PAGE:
Review: The Green Indian Problem by Jade Leaf Willetts (2022)


Set in the valleys of South Wales at the tail end of Thatcher’s Britain, The
Green Indian Problem is the story of Green, a seven year-old with intelligence
beyond his years – an ordinary boy with an extraordinary problem: everyone
thinks he’s a girl.

Green sets out to try and solve the mystery of his identity, but other issues
keep cropping up – God, Father Christmas, cancer – and one day his best
friend goes missing, leaving a rift in the community and even more
unanswered questions. Dealing with deep themes of friendship, identity, child
abuse and grief, The Green Indian Problem is, at heart, an all-too-real story of
a young boy trying to find out why he’s not like the other boys in his class.

Longlisted for the Bridport Prize (in the Peggy Chapman-Andrews category)


I am a huge fan of indie publisher Renard Press, who published one of my favourite books of last year, This Good Book by Iain Hood. So I was delighted to be asked to be on the blog tour for their latest offering, The Green Indian Problem. Many thanks to the publisher for providing me with a proof copy of the book in exchange for an honest review.

Green, our narrator, is seven years old at the start of the novel. I have to confess that I sometimes struggle with child narrators; getting the balance between authenticity and readability is very tricky to pull off, and attempts at charming naivety often tip over into just plain annoying. (I’m the same with kids on screen). However, right from the start, I LOVED Green. The author has absolutely nailed the voice – he is engaging, funny, insightful and beautifully empathetic, all while sounding completely realistic as a young child. He has a unique way of looking at the world, cleverly reflected in the short, headed sections which cover everything from ‘Earth’ to ‘Conkers’ to ‘Rambo’ to ‘God.’ The structure works so well, echoing the child’s efforts to understand the world around him and his place in it.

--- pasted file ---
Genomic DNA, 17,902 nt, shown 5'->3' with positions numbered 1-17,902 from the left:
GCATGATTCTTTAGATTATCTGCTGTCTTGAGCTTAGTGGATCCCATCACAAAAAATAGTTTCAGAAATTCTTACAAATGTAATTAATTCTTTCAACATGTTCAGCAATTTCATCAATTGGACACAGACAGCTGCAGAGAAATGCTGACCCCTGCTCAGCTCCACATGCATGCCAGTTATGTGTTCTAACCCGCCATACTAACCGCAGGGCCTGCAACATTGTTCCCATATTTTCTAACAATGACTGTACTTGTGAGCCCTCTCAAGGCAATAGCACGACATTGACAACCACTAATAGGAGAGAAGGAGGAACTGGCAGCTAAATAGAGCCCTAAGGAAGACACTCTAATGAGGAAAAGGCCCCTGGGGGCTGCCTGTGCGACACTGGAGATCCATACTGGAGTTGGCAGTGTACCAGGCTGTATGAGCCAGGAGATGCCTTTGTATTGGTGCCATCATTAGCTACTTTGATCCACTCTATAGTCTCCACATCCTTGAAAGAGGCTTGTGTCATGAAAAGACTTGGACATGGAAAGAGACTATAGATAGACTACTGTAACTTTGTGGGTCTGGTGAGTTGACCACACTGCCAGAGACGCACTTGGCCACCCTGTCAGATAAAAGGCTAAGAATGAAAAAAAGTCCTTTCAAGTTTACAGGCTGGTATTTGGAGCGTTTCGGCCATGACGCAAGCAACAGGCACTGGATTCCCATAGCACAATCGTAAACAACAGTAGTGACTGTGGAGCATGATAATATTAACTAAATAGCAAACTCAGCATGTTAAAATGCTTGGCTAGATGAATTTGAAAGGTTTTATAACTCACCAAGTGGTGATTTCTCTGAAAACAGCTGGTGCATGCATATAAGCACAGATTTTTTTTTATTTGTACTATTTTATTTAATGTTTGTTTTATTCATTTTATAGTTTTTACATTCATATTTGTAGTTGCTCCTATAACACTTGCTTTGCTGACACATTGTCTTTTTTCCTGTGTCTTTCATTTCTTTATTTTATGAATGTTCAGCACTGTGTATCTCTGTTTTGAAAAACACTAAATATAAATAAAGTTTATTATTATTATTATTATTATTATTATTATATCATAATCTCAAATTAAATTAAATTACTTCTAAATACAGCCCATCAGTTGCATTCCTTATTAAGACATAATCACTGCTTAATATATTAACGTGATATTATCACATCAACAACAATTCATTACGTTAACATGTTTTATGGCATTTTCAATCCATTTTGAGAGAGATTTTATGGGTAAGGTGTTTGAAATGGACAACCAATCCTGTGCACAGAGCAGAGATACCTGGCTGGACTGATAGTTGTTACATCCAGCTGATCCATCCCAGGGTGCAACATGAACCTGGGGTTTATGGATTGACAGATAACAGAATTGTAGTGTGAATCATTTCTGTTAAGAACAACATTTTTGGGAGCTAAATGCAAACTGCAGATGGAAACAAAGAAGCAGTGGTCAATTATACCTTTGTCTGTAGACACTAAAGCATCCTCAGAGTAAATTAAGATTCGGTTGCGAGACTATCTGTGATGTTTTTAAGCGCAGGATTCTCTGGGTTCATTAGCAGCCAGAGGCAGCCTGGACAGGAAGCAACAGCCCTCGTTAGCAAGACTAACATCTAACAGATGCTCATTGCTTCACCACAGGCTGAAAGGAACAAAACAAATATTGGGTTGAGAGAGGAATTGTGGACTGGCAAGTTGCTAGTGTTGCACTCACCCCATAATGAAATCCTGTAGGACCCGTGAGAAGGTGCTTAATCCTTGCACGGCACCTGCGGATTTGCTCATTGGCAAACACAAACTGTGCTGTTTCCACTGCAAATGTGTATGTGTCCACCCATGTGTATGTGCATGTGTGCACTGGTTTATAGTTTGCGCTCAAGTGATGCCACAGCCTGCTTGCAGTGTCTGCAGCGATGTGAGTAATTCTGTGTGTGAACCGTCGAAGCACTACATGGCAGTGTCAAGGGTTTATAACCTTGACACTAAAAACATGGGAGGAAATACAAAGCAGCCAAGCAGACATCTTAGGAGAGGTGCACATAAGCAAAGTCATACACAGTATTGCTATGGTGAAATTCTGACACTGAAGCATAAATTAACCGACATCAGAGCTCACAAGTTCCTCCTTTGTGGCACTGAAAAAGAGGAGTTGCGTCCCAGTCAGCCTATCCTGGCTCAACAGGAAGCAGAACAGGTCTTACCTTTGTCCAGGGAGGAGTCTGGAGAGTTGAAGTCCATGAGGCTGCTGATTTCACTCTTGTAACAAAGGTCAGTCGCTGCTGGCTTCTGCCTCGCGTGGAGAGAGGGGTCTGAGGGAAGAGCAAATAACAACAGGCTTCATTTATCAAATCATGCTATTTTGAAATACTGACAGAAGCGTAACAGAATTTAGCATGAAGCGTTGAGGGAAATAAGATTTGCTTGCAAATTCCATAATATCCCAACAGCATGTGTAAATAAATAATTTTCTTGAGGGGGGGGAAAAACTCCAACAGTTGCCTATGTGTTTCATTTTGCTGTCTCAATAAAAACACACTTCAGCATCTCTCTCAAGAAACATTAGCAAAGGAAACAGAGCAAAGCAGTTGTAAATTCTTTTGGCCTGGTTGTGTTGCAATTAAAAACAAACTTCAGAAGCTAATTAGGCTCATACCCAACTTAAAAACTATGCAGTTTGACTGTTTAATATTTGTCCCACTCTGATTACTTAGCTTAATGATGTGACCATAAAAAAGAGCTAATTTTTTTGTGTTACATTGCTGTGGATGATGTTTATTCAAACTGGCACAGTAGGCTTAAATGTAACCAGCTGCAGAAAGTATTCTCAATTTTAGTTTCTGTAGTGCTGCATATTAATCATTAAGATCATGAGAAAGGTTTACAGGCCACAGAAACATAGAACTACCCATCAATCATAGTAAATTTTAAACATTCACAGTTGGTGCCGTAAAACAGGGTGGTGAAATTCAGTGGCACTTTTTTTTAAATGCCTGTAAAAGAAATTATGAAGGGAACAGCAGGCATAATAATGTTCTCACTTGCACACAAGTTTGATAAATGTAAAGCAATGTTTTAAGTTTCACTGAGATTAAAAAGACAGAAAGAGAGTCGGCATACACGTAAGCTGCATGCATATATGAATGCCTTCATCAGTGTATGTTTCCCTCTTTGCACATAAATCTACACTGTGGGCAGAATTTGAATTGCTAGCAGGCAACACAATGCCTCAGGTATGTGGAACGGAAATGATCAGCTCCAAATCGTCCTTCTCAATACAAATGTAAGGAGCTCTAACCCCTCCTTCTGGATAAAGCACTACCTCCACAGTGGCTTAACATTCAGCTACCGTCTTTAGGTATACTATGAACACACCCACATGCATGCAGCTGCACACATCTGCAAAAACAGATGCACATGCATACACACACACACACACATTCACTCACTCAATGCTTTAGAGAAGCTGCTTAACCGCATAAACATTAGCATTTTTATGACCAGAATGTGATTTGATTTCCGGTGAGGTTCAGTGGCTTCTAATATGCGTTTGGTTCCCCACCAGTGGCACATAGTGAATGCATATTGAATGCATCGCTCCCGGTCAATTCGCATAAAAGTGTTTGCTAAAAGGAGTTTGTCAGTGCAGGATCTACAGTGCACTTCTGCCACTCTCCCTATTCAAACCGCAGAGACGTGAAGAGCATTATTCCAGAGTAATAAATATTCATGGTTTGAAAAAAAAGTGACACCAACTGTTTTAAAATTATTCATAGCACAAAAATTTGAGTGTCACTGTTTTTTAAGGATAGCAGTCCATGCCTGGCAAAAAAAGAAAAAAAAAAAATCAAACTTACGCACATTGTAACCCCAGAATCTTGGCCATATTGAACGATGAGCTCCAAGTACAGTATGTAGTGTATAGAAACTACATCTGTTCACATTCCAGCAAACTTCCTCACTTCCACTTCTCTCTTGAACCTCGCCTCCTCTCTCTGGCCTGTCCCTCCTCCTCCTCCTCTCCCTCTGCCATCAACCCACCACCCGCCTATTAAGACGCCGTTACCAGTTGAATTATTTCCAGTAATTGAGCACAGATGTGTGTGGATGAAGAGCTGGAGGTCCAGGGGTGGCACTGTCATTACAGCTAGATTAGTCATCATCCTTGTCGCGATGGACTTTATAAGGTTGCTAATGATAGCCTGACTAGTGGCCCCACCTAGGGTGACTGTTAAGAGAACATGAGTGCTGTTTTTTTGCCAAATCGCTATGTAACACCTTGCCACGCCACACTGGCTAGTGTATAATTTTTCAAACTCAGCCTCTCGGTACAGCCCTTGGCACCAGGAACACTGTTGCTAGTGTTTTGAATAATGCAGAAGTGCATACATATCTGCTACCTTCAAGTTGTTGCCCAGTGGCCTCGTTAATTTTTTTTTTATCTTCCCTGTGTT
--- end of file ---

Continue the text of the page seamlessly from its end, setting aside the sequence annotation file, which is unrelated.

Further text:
Green’s central dilemma, that everyone sees him as a girl, is handled with poignancy and heart. When certain characters show glimmers of acceptance of who he really is, it feels like a glimpse of a better world, and when Green is denied the chance to express himself, you can feel the hurt and confusion. It’s a really moving story in and of itself, but Green’s identity is not the only plot point by any means. When Michael goes missing, the tone becomes more urgent, and the Green-as-detective sections are tense and thrilling. The setting, too, is woven into the story: Thatcher’s Britain and the difficulties faced by this small Welsh community spill over from the adults’ lives into their children’s.

There is such a subtle, beautiful combination of so many aspects in this book, from the political to the deeply personal, all told through the eyes of one of the most engaging protagonists I’ve come across for a long time. Green is a character who will stay with you, who will make you see the world a little differently, and who may even make you a better person for having spent time with him.

About the Author

Jade Leaf Willetts copyright Scarlett Arthur 2021

Jade Leaf Willetts is a writer from Llanbradach, a strange, beautiful village in South Wales. He writes about extraordinary characters in ordinary worlds and has a penchant for unreliable narrators. The Green Indian Problem, his first novel, was longlisted for the 2020 Bridport Prize in the Peggy Chapman-Andrews category. Jade’s poetry has been published by Empty Mirror, PoV Magazine and Unknown Press. His short story, ‘An Aversion to Popular Amusements’ was shortlisted for the inaugural Janus Literary Prize. He is currently working on a coming of age follow-up to The Green Indian Problem.

Author’s website:

Purchase Links

Renard Press:




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